Military base activities exercise a significant influence on many regional economies. Base closure or realignment announcements inevitably create strong community apprehension. Many of these fears can be allayed, however, when the impact of a military installation on the surrounding community is fully understood. The influence of a Defense activity is substantially different from that of a private industrial plant. This difference can be attributed to five major causes:
Military Personnel Work Force. Military personnel assigned to a DoD facility are not drawn from the local labor area and are not even reflected in the regional employment statistics maintained by the States and the U.S. Department of Labor.
Military Spending Habits. The availability of post exchanges and commissary facilities substantially reduces the local spending impact by military personnel. Furthermore, the spending habits of junior officers and enlisted personnel also tend to diminish this local impact.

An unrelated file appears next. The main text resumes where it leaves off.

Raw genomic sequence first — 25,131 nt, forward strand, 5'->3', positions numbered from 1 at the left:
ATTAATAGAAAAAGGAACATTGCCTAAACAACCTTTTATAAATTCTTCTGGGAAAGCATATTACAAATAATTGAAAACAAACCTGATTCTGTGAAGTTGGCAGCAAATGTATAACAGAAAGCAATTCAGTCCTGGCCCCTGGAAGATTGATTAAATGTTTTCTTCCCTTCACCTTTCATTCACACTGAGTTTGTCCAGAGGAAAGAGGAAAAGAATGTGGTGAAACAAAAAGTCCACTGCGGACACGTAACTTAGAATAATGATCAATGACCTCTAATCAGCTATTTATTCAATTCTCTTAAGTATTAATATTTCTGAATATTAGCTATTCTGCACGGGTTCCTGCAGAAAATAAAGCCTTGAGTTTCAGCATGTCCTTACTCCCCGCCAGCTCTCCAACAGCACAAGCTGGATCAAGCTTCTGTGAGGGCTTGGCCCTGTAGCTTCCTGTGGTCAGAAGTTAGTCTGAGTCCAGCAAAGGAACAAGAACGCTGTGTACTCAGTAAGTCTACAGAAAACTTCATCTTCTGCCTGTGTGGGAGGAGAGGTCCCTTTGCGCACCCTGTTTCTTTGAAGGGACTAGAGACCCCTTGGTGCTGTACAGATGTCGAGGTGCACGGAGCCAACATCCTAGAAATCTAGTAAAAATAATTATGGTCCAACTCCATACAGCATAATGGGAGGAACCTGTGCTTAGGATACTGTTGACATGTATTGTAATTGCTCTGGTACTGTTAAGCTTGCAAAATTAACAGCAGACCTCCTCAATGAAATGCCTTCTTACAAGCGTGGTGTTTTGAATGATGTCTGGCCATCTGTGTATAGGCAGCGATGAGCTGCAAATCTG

Civilian Payroll Impact. While the influence of military spend -
Local Procurement. DoD procurement is made largely
Selective Impacts. The operation of Defense facilities can have substantial impact on such key sectors as residential housing, specialized small businesses, and school operating budgets, but generally will have little overall impact on other local economic indices such as total retail sales.
DoD facilities sometimes represent the largest single employer in a community. It is in these instances where Defense activities exercise their greatest influence on area economies. These influences can be seen in:
Local personal expenditures by the base military personnel
Considerable differences exist among communities. Large cities like Boston and San Francisco are often "self contained" with a high proportion of personal expenditures made locally. Naturally, these large centers can absorb employment impacts more easily than can small centers. In smaller communities, such as Brunswick, Georgia, a significant portion of personal expenditures may be made outside the locality, thereby diminishing the multiplier effect of personal expenditures on the locality's economy.
Research on this problem has disclosed considerable variance in the regional multiplier effects of DoD civilian employment and a marked difference between the indirect employment influences of DoD military and civilian personnel.